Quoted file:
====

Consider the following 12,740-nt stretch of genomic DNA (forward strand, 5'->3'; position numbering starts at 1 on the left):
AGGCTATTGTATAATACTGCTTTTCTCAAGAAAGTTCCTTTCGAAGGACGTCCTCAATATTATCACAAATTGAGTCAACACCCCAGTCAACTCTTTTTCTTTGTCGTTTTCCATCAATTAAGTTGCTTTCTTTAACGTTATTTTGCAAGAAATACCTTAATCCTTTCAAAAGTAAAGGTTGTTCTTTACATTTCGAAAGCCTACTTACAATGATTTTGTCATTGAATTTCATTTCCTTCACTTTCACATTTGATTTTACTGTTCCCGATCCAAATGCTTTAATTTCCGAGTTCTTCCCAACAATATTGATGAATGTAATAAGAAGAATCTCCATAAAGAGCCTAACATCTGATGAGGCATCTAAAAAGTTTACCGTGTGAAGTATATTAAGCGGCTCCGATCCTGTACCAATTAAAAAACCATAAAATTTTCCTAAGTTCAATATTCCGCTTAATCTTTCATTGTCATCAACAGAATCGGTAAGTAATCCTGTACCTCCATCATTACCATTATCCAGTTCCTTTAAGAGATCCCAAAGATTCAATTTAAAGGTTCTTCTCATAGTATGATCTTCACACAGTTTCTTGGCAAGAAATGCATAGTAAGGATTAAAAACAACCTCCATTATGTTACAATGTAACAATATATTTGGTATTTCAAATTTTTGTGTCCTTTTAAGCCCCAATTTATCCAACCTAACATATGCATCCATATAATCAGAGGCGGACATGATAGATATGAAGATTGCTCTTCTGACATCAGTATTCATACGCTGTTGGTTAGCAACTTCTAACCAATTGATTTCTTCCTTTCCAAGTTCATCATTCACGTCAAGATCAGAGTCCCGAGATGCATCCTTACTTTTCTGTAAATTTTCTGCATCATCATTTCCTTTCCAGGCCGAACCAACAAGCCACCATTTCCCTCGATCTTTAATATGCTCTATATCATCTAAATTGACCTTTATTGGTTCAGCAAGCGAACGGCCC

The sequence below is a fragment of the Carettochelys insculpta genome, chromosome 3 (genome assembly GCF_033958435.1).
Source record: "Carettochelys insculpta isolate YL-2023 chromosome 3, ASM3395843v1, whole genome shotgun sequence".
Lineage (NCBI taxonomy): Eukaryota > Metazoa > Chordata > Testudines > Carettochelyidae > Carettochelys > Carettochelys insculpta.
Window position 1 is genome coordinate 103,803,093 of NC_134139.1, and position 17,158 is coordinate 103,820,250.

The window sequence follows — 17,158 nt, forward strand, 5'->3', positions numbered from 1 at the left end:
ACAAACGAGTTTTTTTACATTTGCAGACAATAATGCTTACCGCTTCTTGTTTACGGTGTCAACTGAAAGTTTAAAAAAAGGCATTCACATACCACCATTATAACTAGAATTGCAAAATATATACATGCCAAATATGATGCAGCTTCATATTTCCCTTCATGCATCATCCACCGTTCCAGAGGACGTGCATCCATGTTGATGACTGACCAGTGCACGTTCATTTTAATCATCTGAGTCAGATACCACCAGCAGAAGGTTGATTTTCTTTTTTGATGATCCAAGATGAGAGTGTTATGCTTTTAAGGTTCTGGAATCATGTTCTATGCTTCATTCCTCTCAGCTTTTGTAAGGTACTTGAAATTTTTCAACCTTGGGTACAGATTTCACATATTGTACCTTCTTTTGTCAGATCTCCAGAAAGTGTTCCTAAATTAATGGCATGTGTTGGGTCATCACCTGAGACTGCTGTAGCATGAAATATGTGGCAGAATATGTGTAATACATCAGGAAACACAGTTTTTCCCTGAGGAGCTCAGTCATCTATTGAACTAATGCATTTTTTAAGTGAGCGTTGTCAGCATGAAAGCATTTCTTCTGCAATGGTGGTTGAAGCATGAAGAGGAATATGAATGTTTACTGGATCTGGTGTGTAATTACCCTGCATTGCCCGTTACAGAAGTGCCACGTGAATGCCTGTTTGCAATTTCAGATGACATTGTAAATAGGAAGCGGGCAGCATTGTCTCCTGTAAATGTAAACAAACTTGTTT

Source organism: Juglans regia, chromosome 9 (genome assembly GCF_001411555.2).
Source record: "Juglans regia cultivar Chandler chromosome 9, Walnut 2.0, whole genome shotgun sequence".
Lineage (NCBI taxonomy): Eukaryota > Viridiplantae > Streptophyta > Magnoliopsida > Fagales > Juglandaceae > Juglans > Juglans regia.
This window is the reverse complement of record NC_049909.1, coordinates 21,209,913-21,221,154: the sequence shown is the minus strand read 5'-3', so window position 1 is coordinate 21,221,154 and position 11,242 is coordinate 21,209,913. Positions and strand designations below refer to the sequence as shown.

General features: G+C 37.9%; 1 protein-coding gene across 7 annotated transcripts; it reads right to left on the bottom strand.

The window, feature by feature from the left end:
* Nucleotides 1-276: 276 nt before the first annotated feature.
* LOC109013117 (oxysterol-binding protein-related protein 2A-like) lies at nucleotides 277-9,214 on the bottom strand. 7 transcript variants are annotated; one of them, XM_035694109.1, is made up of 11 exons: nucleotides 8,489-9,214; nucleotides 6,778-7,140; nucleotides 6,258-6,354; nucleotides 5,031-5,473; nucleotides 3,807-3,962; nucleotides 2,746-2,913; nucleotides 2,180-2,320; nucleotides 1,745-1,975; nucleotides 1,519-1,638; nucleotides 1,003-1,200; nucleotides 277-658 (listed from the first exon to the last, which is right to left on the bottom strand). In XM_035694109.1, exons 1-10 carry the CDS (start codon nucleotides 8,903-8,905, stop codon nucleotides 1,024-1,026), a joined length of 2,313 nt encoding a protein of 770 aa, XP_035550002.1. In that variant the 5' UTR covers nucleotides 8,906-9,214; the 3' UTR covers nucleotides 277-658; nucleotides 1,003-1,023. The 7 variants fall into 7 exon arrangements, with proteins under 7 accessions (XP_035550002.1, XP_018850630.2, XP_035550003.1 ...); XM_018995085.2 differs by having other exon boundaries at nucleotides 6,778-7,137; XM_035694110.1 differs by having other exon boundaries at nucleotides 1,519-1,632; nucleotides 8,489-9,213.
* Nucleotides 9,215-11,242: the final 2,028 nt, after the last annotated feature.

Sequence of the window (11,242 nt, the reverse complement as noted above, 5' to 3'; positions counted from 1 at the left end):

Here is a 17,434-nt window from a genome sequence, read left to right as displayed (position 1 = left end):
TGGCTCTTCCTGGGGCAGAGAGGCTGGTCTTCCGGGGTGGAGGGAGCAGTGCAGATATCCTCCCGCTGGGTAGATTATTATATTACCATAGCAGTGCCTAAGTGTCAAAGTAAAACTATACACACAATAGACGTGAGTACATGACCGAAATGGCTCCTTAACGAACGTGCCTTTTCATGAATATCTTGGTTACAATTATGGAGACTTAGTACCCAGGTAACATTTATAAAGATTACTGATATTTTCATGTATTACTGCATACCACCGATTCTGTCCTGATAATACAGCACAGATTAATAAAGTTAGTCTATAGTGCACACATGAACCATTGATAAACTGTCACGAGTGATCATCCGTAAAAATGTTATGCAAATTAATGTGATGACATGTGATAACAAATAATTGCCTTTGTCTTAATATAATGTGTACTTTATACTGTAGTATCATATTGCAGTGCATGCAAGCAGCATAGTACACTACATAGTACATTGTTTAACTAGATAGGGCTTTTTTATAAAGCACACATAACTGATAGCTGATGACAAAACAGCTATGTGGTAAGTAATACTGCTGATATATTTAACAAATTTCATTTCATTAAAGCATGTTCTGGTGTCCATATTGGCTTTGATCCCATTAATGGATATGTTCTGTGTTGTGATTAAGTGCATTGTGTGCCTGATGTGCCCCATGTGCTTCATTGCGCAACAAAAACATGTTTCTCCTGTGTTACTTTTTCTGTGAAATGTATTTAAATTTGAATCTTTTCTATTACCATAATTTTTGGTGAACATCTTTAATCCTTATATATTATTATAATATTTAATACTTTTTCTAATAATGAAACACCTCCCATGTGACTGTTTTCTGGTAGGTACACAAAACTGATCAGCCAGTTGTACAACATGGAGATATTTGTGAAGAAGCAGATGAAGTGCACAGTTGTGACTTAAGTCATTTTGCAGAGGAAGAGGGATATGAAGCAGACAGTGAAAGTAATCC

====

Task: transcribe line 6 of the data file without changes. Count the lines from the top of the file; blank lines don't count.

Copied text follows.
Window position 1 is genome coordinate 103,803,093 of NC_134139.1, and position 17,158 is coordinate 103,820,250.